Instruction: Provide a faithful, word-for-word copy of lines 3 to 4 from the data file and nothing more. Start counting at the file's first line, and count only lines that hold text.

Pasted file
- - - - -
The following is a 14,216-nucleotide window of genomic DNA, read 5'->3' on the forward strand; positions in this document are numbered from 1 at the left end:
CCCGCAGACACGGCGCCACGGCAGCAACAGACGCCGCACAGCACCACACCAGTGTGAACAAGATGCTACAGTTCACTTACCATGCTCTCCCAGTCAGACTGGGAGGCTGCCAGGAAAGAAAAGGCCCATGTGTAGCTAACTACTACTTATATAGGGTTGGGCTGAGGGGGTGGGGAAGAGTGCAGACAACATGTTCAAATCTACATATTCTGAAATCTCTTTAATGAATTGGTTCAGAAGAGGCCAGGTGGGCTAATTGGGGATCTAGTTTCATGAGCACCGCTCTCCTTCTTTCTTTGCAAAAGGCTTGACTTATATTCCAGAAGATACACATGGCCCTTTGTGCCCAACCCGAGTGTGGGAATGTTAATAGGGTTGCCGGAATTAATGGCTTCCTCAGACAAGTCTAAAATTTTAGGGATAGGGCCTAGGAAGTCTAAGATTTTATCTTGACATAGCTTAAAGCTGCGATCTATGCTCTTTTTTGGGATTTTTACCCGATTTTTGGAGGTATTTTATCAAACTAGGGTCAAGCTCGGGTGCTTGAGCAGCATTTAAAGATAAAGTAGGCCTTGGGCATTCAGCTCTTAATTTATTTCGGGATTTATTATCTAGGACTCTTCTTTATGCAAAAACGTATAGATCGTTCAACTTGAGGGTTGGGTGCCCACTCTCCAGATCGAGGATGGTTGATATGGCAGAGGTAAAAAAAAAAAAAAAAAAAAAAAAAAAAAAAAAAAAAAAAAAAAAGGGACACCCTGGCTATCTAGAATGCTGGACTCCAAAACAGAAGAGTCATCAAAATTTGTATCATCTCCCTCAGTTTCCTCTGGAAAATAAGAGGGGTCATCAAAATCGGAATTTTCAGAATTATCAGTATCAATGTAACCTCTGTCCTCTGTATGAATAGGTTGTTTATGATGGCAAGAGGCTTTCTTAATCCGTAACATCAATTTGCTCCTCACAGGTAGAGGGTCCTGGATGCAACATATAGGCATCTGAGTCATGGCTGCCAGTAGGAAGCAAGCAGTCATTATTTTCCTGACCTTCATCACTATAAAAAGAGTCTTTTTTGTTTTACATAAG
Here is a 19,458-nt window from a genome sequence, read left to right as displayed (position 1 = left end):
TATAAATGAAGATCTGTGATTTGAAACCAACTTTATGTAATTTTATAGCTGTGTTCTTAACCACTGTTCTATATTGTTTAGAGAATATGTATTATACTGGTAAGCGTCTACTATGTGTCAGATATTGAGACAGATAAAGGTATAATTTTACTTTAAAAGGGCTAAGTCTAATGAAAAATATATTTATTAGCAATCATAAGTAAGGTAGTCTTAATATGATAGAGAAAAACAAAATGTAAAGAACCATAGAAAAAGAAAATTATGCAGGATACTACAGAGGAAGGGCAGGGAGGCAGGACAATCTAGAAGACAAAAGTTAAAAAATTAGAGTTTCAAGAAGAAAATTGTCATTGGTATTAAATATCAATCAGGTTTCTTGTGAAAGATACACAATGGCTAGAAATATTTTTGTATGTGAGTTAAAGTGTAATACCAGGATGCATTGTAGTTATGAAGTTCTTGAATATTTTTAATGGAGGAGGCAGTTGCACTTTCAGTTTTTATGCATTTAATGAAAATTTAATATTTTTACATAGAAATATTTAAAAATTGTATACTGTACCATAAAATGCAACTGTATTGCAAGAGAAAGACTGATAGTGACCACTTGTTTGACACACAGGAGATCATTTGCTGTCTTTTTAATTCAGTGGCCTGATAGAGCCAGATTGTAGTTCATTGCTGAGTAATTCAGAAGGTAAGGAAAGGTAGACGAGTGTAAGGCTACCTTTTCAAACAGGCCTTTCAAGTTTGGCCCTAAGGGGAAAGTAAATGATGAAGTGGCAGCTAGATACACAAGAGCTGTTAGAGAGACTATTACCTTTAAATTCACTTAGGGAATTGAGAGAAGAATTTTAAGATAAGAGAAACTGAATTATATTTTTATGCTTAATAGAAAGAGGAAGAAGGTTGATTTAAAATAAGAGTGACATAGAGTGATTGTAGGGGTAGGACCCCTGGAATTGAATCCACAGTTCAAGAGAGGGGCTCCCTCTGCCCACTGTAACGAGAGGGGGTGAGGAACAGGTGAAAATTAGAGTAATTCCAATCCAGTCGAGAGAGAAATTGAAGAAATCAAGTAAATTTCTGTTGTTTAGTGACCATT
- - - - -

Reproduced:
Here is a 19,458-nt window from a genome sequence, read left to right as displayed (position 1 = left end):
TATAAATGAAGATCTGTGATTTGAAACCAACTTTATGTAATTTTATAGCTGTGTTCTTAACCACTGTTCTATATTGTTTAGAGAATATGTATTATACTGGTAAGCGTCTACTATGTGTCAGATATTGAGACAGATAAAGGTATAATTTTACTTTAAAAGGGCTAAGTCTAATGAAAAATATATTTATTAGCAATCATAAGTAAGGTAGTCTTAATATGATAGAGAAAAACAAAATGTAAAGAACCATAGAAAAAGAAAATTATGCAGGATACTACAGAGGAAGGGCAGGGAGGCAGGACAATCTAGAAGACAAAAGTTAAAAAATTAGAGTTTCAAGAAGAAAATTGTCATTGGTATTAAATATCAATCAGGTTTCTTGTGAAAGATACACAATGGCTAGAAATATTTTTGTATGTGAGTTAAAGTGTAATACCAGGATGCATTGTAGTTATGAAGTTCTTGAATATTTTTAATGGAGGAGGCAGTTGCACTTTCAGTTTTTATGCATTTAATGAAAATTTAATATTTTTACATAGAAATATTTAAAAATTGTATACTGTACCATAAAATGCAACTGTATTGCAAGAGAAAGACTGATAGTGACCACTTGTTTGACACACAGGAGATCATTTGCTGTCTTTTTAATTCAGTGGCCTGATAGAGCCAGATTGTAGTTCATTGCTGAGTAATTCAGAAGGTAAGGAAAGGTAGACGAGTGTAAGGCTACCTTTTCAAACAGGCCTTTCAAGTTTGGCCCTAAGGGGAAAGTAAATGATGAAGTGGCAGCTAGATACACAAGAGCTGTTAGAGAGACTATTACCTTTAAATTCACTTAGGGAATTGAGAGAAGAATTTTAAGATAAGAGAAACTGAATTATATTTTTATGCTTAATAGAAAGAGGAAGAAGGTTGATTTAAAATAAGAGTGACATAGAGTGATTGTAGGGGTAGGACCCCTGGAATTGAATCCACAGTTCAAGAGAGGGGCTCCCTCTGCCCACTGTAACGAGAGGGGGTGAGGAACAGGTGAAAATTAGAGTAATTCCAATCCAGTCGAGAGAGAAATTGAAGAAATCAAGTAAATTTCTGTTGTTTAGTGACCATT